To further expand our knowledge in this field, we present herein the results of a cross-sectional survey on the prevalence of mutations associated with antiretroviral drug resistance among patients receiving care in two small cities of inner state of Rio de Janeiro, Southeast Brazil: Saquarema and Santo Antonio de Pádua. Since these cities have been assigned relatively low human development index values (http://www.ipea.gov.br/), the present study is an opportunity to assess the prevalence of resistant strains and the efficacy of antiretroviral therapy in relatively underprivileged settings in Brazil with widespread access to standard of care HAART regimens.
PATIENTS, MATERIALS AND METHODS
Saquarema is situated 116 Km north from the city of Rio de Janeiro, in the so called Sun Coast region. Bathed by the Atlantic, Saquarema attracts thousands of domestic and foreign visitors during summer months. Santo Antonio de Pádua is situated in Northwestern state of Rio de Janeiro, 263 Km far from the capital, at the border of the state of Minas Gerais. As of the year 2000, these two cities counted 61,591 and 42,078 inhabitants and had been assigned human development index values of 0.762 and 0.754, respectively, which corresponds to positions 45th and 50th among the 92 cities of the state of Rio de Janeiro (http://www.ipea.gov.br/). The municipal HIV/AIDS programs of Saquarema and Santo Antonio de Pádua were established in the years 2000 and 2001, respectively. Before the establishment of these programs, HIV-1-infected patients had to be referred for treatment elsewhere. Blood samples are regularly collected for plasma viral load (PVL) measurements and CD4 cell counts. Most patients from these cohorts attributed the acquisition of HIV-1 infection to unprotected heterosexual intercourse. The similar HDI values of these cities do not necessarily mean that they share comparable epidemiologic characteristics. In fact, previous clinical, epidemiological and phylogenetic investigations have found that each city has its own epidemiologic and virologic pattern of epidemic spread (Eyer-Silva & Morgado 2007, Eyer-Silva et al. 2007a, b).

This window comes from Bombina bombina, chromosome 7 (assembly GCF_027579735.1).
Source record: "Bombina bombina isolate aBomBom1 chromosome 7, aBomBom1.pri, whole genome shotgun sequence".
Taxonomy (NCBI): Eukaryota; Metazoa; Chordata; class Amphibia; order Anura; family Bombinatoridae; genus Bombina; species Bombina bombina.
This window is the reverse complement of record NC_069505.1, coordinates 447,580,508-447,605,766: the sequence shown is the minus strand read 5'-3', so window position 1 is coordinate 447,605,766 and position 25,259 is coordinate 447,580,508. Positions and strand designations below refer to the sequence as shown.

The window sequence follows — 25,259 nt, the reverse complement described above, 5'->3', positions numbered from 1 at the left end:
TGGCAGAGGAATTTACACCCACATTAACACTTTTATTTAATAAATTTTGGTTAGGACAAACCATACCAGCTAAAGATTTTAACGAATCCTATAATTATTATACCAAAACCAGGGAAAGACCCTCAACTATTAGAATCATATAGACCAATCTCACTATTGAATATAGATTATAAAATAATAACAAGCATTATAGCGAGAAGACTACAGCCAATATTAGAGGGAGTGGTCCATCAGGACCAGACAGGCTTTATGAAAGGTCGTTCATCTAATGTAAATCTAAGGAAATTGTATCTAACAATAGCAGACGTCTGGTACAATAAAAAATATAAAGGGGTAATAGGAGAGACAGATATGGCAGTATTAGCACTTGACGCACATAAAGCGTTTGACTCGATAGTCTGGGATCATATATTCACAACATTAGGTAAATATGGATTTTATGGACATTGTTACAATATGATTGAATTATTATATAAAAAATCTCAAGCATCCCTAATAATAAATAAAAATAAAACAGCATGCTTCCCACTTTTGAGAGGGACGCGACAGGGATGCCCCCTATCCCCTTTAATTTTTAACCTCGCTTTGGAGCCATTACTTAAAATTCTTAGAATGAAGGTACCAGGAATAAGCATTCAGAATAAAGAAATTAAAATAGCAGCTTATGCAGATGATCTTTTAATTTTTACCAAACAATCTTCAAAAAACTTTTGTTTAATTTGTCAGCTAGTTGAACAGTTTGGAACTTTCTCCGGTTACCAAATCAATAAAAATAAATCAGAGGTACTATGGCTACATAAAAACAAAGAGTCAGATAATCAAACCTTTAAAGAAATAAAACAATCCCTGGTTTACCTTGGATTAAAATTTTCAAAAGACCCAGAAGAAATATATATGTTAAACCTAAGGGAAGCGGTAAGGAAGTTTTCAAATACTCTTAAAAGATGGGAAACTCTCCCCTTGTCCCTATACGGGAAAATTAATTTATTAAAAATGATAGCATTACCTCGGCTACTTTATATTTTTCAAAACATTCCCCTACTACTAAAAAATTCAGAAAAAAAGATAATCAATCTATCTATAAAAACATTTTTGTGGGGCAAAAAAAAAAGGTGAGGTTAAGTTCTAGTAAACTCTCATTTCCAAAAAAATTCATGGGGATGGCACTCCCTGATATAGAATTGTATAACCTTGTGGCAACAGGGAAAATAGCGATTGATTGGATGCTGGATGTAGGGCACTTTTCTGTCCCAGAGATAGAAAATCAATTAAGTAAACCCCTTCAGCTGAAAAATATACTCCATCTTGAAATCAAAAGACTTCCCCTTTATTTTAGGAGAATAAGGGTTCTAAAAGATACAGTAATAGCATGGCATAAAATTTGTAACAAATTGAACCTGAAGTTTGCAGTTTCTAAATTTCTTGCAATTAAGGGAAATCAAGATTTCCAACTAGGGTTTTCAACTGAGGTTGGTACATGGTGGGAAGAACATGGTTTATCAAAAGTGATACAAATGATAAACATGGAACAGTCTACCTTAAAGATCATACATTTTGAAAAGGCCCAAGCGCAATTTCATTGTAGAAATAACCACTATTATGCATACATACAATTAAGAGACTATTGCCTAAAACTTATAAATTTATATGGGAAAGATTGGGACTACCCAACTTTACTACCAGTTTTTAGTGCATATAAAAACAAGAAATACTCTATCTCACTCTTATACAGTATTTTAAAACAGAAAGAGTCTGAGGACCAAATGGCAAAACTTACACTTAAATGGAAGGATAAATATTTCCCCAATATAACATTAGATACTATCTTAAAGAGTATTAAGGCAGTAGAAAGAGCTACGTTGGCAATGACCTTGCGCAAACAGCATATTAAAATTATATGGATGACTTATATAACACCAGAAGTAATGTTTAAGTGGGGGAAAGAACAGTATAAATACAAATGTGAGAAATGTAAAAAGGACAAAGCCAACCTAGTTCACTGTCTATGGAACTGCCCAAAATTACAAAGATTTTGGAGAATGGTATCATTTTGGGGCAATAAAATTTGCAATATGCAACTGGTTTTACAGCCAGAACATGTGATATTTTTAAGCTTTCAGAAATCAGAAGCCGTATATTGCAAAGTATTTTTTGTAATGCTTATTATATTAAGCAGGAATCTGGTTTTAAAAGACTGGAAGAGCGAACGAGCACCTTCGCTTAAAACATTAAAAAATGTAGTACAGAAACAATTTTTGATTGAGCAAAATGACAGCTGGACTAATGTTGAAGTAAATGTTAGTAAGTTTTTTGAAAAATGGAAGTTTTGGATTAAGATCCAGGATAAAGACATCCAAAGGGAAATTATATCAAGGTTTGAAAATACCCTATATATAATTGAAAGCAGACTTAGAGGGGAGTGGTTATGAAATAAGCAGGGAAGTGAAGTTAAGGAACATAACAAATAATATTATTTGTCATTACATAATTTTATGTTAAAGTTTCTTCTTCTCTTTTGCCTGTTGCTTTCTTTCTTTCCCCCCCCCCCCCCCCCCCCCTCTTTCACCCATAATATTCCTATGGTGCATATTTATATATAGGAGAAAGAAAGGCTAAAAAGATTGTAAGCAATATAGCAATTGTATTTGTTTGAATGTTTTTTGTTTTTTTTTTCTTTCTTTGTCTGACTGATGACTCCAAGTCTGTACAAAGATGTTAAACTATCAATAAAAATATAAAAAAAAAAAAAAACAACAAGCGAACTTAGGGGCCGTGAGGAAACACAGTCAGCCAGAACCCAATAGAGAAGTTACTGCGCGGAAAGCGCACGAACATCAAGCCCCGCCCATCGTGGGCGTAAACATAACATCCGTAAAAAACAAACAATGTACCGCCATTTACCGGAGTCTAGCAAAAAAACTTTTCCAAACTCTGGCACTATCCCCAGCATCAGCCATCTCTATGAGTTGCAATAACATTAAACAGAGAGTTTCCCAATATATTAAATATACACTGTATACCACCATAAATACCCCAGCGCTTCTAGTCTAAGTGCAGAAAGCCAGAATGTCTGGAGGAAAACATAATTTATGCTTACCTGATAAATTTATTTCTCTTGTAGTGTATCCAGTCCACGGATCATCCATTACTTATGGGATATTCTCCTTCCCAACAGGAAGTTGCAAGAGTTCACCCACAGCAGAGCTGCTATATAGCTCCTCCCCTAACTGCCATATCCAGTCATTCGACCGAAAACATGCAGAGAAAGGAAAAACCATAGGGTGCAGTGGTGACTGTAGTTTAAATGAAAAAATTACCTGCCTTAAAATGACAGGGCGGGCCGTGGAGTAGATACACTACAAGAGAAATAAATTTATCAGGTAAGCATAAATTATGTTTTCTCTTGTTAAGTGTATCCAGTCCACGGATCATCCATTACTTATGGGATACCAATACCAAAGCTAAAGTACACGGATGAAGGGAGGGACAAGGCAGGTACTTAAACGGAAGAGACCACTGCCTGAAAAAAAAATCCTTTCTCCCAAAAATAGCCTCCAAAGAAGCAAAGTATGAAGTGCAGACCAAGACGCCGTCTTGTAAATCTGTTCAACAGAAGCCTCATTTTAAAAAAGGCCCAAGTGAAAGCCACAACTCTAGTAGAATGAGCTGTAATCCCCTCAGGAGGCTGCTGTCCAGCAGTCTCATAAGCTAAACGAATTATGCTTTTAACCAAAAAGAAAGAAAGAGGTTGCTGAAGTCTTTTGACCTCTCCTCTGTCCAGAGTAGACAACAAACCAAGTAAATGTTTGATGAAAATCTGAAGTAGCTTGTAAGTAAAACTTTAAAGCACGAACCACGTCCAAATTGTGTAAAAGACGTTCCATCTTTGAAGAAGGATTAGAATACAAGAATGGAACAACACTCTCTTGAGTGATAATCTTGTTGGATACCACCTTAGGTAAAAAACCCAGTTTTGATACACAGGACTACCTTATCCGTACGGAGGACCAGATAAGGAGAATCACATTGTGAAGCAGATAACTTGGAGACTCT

After signed informed consent, blood samples were collected, DNA was extracted from peripheral blood mononuclear cells (PBMC), and the sequence of a single fragment of HIV-1 polymerase gene encompassing the whole protease (PR) and reverse transcriptase (RT) amino acids 1-230 was generated using a previously described in-house protocol Eyer-Silva and Morgado (2005). All sequences generated were subjected to quality control measures to ensure there were no sample mix-ups or contamination (Learn et al. 1996). Drug susceptibility level was inferred by submitting the FASTA files of generated strains to the on-line drug resistance interpretation system available at the Stanford HIV resistance database website (http://hivdb.stanford.edu). The Stanford HIV database algorithm then assigns a drug resistance score for each mutation, which is translated into five levels of inferred antiretroviral resistance: susceptible, potential low-level, low-level, intermediate and high-level resistance. In the present report, secondary PR inhibitor mutations known to occur as natural polymorphisms are not reported, even if it is known that they may also contribute to resistance when present with other mutations. Subtyping and recombination analyses were performed by applying maximum likelihood phylogenetic reconstructions and the bootscanning method, as previously described (Eyer-Silva & Morgado 2006). The study protocol was reviewed and approved by the Ethics Review Board at Instituto de Pesquisa Clínica Evandro Chagas, Fundação Oswaldo Cruz, Rio de Janeiro. The nucleotide sequences of HIV-1 polymerase sequences reported in this study were deposited in the GenBank database under accession numbers DQ899698 through DQ899727 and EF042627 through EF042690.